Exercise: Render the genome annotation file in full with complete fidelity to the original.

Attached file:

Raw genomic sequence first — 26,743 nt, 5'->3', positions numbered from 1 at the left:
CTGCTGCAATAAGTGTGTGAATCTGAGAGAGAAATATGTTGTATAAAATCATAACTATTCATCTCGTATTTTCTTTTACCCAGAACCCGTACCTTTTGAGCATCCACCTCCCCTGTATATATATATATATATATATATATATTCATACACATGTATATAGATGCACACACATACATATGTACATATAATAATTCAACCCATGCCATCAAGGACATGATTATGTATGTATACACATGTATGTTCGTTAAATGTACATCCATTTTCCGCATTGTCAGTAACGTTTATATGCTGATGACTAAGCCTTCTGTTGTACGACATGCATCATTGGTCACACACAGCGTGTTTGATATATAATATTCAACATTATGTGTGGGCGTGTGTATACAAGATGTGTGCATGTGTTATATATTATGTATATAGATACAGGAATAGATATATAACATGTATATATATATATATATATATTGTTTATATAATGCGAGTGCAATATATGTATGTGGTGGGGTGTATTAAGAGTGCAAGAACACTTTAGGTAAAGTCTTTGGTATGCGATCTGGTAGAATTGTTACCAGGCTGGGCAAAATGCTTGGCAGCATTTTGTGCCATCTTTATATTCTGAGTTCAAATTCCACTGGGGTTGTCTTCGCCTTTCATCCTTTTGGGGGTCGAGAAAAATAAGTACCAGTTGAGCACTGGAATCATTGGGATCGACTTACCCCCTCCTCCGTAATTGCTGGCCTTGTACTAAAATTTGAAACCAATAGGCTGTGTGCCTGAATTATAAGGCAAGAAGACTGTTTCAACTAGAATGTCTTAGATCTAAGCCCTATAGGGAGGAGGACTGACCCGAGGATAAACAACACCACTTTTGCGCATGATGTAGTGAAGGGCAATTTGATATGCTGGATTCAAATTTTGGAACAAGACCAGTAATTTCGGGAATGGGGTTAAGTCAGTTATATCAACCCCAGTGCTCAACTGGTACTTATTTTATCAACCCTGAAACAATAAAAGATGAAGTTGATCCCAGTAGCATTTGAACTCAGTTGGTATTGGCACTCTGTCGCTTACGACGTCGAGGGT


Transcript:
Raw genomic sequence first — 26,743 nt, 5'->3', positions numbered from 1 at the left:
CTGCTGCAATAAGTGTGTGAATCTGAGAGAGAAATATGTTGTATAAAATCATAACTATTCATCTCGTATTTTCTTTTACCCAGAACCCGTACCTTTTGAGCATCCACCTCCCCTGTATATATATATATATATATATATATATTCATACACATGTATATAGATGCACACACATACATATGTACATATAATAATTCAACCCATGCCATCAAGGACATGATTATGTATGTATACACATGTATGTTCGTTAAATGTACATCCATTTTCCGCATTGTCAGTAACGTTTATATGCTGATGACTAAGCCTTCTGTTGTACGACATGCATCATTGGTCACACACAGCGTGTTTGATATATAATATTCAACATTATGTGTGGGCGTGTGTATACAAGATGTGTGCATGTGTTATATATTATGTATATAGATACAGGAATAGATATATAACATGTATATATATATATATATATATTGTTTATATAATGCGAGTGCAATATATGTATGTGGTGGGGTGTATTAAGAGTGCAAGAACACTTTAGGTAAAGTCTTTGGTATGCGATCTGGTAGAATTGTTACCAGGCTGGGCAAAATGCTTGGCAGCATTTTGTGCCATCTTTATATTCTGAGTTCAAATTCCACTGGGGTTGTCTTCGCCTTTCATCCTTTTGGGGGTCGAGAAAAATAAGTACCAGTTGAGCACTGGAATCATTGGGATCGACTTACCCCCTCCTCCGTAATTGCTGGCCTTGTACTAAAATTTGAAACCAATAGGCTGTGTGCCTGAATTATAAGGCAAGAAGACTGTTTCAACTAGAATGTCTTAGATCTAAGCCCTATAGGGAGGAGGACTGACCCGAGGATAAACAACACCACTTTTGCGCATGATGTAGTGAAGGGCAATTTGATATGCTGGATTCAAATTTTGGAACAAGACCAGTAATTTCGGGAATGGGGTTAAGTCAGTTATATCAACCCCAGTGCTCAACTGGTACTTATTTTATCAACCCTGAAACAATAAAAGATGAAGTTGATCCCAGTAGCATTTGAACTCAGTTGGTATTGGCACTCTGTCGCTTACGACGTCGAGGGT